potentially lose their ancestral lands to the
dam. Indeed, the farmers and ranchers have formed
their own grass roots organization to fight the
hydro project and view the boaters as allies in
it is a somewhat tenuous alliance, this bonding
of kayakers and campesinos and one that, like
the oxen yoked together on the bridge, has the
potential to fall suddenly out of balance, given
the proper catalyst.
evidence, all you need to do is visit a place
called Campo Tres Monjas -something I did for
two weeks last February. This stunning 20 acre
spread at the confluence of the Futaleufu and
Rio Azul is the base camp of Expediciones Chile,
an adventure kayaking company owned by noted American
paddler Chris Spelius. Since he bought the land
from a rancher several years ago, Spelius (nicknamed
"Spe") has been slowly building up Campo Tres
Monjas each season. Now it is one of the finest
facilities of its kind anywhere.
various afternoons from late December through
March, clients can be found relaxing here after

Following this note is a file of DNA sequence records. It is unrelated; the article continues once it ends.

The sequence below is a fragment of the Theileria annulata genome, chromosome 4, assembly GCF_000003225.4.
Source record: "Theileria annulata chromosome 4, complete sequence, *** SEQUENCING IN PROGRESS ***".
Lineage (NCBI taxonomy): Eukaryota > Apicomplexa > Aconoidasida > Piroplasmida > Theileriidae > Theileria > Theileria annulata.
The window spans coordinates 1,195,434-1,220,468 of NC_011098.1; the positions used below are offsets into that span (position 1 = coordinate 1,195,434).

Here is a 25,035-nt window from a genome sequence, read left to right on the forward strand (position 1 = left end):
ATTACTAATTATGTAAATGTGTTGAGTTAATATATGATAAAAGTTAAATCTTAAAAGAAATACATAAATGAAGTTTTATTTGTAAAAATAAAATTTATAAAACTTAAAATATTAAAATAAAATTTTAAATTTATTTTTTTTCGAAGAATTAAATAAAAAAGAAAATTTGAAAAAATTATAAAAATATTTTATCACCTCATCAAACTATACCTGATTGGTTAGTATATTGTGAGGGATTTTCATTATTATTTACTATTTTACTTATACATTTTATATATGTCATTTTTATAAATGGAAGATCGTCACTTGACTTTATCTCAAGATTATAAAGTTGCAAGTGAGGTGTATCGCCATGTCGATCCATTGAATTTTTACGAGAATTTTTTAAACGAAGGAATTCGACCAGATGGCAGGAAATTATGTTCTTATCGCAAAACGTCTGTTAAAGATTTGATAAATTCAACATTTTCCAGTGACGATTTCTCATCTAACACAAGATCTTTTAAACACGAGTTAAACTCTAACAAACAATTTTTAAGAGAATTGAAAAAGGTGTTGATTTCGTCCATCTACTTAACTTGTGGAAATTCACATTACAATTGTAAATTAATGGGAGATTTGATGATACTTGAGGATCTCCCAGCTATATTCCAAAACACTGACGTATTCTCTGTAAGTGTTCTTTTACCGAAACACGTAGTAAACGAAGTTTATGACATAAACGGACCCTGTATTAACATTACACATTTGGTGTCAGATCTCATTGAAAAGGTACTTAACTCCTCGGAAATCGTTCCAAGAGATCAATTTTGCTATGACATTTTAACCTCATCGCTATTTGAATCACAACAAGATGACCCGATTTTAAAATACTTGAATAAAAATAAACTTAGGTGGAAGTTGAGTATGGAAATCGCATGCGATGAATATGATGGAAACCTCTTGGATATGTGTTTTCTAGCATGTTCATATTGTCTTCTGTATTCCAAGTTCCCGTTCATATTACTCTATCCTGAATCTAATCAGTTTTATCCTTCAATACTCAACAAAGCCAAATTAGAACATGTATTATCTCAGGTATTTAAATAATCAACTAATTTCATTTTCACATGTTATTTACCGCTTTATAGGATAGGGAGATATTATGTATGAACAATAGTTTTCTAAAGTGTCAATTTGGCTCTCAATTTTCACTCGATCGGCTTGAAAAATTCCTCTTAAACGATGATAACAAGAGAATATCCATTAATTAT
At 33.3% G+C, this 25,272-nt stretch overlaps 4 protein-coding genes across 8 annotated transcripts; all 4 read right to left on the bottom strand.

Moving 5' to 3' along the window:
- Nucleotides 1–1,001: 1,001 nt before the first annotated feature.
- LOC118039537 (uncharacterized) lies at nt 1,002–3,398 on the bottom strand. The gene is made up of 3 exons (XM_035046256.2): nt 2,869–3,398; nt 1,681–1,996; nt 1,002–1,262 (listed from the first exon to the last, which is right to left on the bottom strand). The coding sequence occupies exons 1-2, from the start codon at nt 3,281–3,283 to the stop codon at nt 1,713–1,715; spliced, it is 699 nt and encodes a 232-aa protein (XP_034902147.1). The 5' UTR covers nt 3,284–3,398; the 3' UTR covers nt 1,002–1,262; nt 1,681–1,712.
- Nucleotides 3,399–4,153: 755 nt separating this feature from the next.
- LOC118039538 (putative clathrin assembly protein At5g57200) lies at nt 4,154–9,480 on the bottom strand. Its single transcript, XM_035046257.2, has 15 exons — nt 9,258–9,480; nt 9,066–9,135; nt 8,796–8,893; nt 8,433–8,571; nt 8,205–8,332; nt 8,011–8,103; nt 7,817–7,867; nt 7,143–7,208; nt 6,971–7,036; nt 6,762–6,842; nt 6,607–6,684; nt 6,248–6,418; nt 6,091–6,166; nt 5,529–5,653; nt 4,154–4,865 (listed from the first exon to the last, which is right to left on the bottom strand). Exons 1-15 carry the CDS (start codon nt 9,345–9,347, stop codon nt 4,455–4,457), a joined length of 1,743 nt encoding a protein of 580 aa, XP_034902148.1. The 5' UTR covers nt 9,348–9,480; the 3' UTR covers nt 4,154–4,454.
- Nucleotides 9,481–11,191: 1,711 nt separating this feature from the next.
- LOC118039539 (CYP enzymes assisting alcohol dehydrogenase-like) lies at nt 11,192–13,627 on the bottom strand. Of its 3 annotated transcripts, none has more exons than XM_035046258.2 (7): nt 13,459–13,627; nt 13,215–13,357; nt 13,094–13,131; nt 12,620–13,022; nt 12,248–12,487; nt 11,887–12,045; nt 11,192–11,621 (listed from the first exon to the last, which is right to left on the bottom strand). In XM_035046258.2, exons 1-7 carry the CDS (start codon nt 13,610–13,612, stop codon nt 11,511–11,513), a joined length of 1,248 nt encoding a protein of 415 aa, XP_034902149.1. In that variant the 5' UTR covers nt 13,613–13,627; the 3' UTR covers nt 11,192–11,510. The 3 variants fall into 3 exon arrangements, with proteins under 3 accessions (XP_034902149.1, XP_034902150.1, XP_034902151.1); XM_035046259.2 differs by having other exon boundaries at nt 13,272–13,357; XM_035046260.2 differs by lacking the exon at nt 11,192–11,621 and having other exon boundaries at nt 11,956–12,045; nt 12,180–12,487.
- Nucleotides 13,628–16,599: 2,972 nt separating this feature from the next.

a strenuous day on the river. Some retire to their
tents, letting the sound of flowing water soothe
them to sleep. Others lounge on a sandy beach
by the river or steam themselves into Nirvana
in a cedar sauna. Several sign up for hour-long
sessions with Jaqui, a professional masseuse Spelius
has hired. All stuff themselves with a never-ending
array of treats prepared by Ishmael, a Chilean
cook. Even the outhouse here is pleasant, offering
an unobstructed view of one of the most majestic
peaks in Northern Patagonia. In short, the whole
scene could easily be nicknamed Club Spe.
obvious prosperity has not escaped local attention.
Spelius recalls a recent radio call-in show, part
of the media campaign to save the river. Though
many of the callers were sympathetic towards the
cause of conservation, one lady had a very direct
challenge. "You gringos," she said, "what do you
do for us? You come here and get rich and leave
with pockets full of money."
all likelihood, the caller was related to a merchant
or laborer in the region's largest town (also
called Futaleufu). Here, less than five kilometers
from the Futa's aptly named Inferno Canyon, some
900 people live in and around a weathered plaza
that has hardly changed since it was built in
the 1920s. Those who own the humble general stores
or work as part-time laborers in the sporadic
construction business here view the dam as an